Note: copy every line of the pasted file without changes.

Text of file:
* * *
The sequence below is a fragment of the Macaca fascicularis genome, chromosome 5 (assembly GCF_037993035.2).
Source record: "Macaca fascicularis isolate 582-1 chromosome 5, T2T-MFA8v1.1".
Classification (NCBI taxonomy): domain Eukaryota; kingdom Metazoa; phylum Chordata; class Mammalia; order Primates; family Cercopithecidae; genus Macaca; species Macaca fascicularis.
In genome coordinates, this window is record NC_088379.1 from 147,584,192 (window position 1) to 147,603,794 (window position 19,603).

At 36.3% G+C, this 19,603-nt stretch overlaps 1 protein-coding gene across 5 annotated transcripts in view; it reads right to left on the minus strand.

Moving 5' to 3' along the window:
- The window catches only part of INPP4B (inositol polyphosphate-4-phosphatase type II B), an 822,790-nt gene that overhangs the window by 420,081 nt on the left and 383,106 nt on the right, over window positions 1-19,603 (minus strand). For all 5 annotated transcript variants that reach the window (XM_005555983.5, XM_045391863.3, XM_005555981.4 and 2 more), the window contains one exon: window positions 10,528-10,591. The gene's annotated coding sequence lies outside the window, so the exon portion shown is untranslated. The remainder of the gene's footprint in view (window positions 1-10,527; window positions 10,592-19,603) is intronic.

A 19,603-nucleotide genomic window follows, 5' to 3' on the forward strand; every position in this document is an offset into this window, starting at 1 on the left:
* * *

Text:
The sequence below is a fragment of the Macaca fascicularis genome, chromosome 5 (assembly GCF_037993035.2).
Source record: "Macaca fascicularis isolate 582-1 chromosome 5, T2T-MFA8v1.1".
Classification (NCBI taxonomy): domain Eukaryota; kingdom Metazoa; phylum Chordata; class Mammalia; order Primates; family Cercopithecidae; genus Macaca; species Macaca fascicularis.
In genome coordinates, this window is record NC_088379.1 from 147,584,192 (window position 1) to 147,603,794 (window position 19,603).

At 36.3% G+C, this 19,603-nt stretch overlaps 1 protein-coding gene across 5 annotated transcripts in view; it reads right to left on the minus strand.

Moving 5' to 3' along the window:
- The window catches only part of INPP4B (inositol polyphosphate-4-phosphatase type II B), an 822,790-nt gene that overhangs the window by 420,081 nt on the left and 383,106 nt on the right, over window positions 1-19,603 (minus strand). For all 5 annotated transcript variants that reach the window (XM_005555983.5, XM_045391863.3, XM_005555981.4 and 2 more), the window contains one exon: window positions 10,528-10,591. The gene's annotated coding sequence lies outside the window, so the exon portion shown is untranslated. The remainder of the gene's footprint in view (window positions 1-10,527; window positions 10,592-19,603) is intronic.

A 19,603-nucleotide genomic window follows, 5' to 3' on the forward strand; every position in this document is an offset into this window, starting at 1 on the left: